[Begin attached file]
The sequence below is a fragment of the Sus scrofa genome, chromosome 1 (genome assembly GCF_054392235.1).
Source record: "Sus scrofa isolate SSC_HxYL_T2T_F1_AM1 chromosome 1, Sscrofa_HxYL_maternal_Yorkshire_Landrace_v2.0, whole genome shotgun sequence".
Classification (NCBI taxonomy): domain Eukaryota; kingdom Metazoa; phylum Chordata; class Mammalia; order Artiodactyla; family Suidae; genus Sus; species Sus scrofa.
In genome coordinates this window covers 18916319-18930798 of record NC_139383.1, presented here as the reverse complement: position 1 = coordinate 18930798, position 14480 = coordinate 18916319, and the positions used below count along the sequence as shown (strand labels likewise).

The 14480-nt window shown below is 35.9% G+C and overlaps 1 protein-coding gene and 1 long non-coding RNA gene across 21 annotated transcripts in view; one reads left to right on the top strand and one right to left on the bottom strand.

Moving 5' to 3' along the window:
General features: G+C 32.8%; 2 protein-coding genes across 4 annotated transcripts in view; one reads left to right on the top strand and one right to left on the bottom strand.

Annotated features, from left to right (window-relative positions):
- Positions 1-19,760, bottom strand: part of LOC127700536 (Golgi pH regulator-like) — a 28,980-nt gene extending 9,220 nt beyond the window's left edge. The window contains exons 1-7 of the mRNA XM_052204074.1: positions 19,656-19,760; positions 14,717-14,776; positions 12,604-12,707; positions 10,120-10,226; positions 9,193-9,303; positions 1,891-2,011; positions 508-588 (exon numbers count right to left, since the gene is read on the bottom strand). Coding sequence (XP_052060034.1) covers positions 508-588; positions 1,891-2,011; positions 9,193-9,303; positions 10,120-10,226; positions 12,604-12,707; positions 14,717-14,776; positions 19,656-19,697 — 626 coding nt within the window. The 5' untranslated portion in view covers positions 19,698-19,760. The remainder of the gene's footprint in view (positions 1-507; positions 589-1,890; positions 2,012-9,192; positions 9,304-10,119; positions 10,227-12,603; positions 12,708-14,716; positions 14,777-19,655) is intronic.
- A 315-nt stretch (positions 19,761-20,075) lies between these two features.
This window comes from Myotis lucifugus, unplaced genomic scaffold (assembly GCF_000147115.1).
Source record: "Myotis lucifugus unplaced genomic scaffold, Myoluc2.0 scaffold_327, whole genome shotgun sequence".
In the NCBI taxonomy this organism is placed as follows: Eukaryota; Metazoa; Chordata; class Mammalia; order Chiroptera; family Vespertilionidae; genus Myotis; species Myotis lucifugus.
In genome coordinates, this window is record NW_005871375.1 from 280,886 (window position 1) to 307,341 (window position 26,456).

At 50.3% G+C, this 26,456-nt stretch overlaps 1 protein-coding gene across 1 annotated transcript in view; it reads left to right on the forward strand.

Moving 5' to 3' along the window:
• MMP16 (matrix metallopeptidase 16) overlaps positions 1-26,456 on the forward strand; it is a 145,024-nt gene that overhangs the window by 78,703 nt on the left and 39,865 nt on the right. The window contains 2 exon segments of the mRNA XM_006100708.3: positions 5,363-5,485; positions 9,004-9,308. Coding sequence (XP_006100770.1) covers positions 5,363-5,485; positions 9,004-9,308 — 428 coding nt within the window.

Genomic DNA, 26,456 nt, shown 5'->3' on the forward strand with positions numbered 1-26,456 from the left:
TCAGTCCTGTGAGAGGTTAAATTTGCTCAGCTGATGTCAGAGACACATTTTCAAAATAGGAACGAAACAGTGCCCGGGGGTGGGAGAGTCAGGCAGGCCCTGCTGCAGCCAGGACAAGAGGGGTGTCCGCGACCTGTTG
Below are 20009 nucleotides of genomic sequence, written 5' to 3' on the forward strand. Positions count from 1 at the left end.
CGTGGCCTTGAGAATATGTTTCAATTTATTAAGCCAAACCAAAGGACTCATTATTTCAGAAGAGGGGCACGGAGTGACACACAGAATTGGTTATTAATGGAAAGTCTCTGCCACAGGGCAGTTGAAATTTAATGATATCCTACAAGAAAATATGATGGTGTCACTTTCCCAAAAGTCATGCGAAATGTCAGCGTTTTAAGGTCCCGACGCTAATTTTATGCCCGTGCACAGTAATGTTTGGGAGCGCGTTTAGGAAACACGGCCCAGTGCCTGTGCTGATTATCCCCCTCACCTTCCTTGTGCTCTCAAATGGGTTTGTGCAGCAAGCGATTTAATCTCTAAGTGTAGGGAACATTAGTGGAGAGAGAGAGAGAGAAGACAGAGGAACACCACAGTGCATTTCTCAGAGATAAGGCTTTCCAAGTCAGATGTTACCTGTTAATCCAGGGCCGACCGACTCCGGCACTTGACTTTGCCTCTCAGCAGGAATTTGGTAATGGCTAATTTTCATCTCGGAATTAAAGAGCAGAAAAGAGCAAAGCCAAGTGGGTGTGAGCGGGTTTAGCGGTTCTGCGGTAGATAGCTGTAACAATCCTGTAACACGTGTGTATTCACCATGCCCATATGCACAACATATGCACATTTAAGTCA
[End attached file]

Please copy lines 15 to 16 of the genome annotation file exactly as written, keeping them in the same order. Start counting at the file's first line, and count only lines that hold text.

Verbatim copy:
At 50.3% G+C, this 26,456-nt stretch overlaps 1 protein-coding gene across 1 annotated transcript in view; it reads left to right on the forward strand.

Moving 5' to 3' along the window: